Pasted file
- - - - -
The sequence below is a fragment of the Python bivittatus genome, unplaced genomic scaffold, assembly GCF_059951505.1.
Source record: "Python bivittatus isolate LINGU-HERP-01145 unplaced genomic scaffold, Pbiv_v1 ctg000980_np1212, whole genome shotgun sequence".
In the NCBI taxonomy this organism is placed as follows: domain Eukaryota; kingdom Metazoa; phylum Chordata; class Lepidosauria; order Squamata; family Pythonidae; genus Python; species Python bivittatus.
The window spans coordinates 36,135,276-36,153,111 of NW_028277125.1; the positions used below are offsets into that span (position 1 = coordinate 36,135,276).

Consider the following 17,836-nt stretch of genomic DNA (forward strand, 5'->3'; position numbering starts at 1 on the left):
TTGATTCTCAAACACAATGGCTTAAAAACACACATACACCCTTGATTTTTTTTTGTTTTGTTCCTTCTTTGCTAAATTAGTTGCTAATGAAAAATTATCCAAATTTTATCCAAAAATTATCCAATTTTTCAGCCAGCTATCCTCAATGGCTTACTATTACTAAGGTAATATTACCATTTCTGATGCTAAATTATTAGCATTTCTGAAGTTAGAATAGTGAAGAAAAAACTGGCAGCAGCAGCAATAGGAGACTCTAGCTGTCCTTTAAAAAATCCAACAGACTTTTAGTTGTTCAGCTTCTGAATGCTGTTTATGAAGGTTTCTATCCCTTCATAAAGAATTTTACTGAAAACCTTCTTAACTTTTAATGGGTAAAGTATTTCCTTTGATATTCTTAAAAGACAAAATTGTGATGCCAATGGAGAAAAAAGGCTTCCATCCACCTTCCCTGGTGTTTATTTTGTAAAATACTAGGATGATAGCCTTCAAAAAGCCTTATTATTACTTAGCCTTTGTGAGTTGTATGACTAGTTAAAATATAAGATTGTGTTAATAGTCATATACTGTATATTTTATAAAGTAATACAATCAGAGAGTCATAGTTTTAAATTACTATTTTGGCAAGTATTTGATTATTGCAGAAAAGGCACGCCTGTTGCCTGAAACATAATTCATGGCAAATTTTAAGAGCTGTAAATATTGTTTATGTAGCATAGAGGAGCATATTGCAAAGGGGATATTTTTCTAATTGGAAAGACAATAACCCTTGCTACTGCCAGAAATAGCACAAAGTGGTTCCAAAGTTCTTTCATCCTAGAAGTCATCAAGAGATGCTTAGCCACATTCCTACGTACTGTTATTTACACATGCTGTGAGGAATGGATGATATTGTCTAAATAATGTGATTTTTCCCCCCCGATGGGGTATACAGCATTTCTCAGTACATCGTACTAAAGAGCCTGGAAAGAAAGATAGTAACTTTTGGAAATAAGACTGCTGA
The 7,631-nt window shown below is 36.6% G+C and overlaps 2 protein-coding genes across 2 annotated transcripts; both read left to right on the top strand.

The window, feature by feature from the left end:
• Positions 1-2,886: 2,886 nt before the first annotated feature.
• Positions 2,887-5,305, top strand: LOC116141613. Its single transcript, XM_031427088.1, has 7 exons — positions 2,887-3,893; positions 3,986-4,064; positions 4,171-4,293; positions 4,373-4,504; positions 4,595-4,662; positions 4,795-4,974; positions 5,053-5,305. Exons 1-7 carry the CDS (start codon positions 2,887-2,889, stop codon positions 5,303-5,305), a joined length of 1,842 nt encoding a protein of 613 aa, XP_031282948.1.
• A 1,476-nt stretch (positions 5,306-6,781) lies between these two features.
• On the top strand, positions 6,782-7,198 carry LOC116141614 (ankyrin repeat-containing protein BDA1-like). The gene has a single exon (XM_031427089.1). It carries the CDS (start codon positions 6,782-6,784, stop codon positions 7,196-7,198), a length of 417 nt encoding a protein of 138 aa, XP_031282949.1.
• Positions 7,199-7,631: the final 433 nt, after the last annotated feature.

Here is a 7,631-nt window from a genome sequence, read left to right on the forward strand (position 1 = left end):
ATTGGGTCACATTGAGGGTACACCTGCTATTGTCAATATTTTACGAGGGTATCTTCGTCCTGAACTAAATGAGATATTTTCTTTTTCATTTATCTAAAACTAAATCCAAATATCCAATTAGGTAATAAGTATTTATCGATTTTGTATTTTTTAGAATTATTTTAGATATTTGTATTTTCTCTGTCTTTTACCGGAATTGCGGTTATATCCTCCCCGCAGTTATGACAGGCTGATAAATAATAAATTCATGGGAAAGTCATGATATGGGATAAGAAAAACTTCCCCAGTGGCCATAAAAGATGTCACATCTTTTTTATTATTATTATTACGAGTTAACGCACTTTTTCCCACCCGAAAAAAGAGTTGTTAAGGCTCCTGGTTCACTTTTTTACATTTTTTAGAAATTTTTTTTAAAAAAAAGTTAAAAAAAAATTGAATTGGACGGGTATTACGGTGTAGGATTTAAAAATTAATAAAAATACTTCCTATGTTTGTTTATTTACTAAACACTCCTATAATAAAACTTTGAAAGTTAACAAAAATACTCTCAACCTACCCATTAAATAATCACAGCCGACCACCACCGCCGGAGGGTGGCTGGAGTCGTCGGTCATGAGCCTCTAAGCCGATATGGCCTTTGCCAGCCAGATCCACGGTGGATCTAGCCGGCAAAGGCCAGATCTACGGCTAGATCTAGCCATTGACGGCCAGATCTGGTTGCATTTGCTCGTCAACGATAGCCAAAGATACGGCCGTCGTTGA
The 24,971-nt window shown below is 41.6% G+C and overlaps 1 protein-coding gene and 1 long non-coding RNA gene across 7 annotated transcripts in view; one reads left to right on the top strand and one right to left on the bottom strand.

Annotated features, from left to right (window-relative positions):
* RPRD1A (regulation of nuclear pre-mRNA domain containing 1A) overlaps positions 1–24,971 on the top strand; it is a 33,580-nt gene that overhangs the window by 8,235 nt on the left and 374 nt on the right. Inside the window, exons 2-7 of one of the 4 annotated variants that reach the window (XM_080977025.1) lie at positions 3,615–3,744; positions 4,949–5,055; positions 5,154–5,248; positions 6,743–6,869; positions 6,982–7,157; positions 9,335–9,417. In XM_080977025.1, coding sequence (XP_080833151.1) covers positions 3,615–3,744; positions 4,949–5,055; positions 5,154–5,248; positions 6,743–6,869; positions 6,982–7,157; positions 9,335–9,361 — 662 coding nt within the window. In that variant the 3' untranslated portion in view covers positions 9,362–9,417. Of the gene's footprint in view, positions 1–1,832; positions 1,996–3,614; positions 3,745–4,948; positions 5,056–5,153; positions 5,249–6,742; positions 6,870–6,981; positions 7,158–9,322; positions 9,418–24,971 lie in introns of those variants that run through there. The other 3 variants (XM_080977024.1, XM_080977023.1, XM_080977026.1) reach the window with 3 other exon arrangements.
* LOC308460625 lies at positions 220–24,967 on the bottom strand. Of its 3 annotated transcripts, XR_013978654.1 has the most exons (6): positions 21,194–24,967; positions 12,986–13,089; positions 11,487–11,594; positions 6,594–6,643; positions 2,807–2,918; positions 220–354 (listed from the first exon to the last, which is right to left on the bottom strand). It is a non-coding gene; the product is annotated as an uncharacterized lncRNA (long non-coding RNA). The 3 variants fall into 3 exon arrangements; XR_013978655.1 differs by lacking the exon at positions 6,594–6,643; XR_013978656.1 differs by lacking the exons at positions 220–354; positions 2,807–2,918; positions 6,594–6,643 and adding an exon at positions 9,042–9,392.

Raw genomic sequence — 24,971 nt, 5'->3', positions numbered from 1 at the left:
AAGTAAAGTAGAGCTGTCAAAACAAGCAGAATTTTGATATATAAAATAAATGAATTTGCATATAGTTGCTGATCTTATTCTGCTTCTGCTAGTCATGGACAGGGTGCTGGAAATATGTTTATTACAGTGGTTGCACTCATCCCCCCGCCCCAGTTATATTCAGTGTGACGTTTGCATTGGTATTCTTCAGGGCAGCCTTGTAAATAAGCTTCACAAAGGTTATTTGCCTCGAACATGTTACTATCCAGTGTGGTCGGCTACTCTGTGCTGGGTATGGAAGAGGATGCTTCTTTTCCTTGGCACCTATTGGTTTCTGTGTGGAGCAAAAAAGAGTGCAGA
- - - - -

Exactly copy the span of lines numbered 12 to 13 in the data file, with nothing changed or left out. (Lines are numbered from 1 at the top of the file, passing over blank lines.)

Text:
• On the top strand, positions 6,782-7,198 carry LOC116141614 (ankyrin repeat-containing protein BDA1-like). The gene has a single exon (XM_031427089.1). It carries the CDS (start codon positions 6,782-6,784, stop codon positions 7,196-7,198), a length of 417 nt encoding a protein of 138 aa, XP_031282949.1.
• Positions 7,199-7,631: the final 433 nt, after the last annotated feature.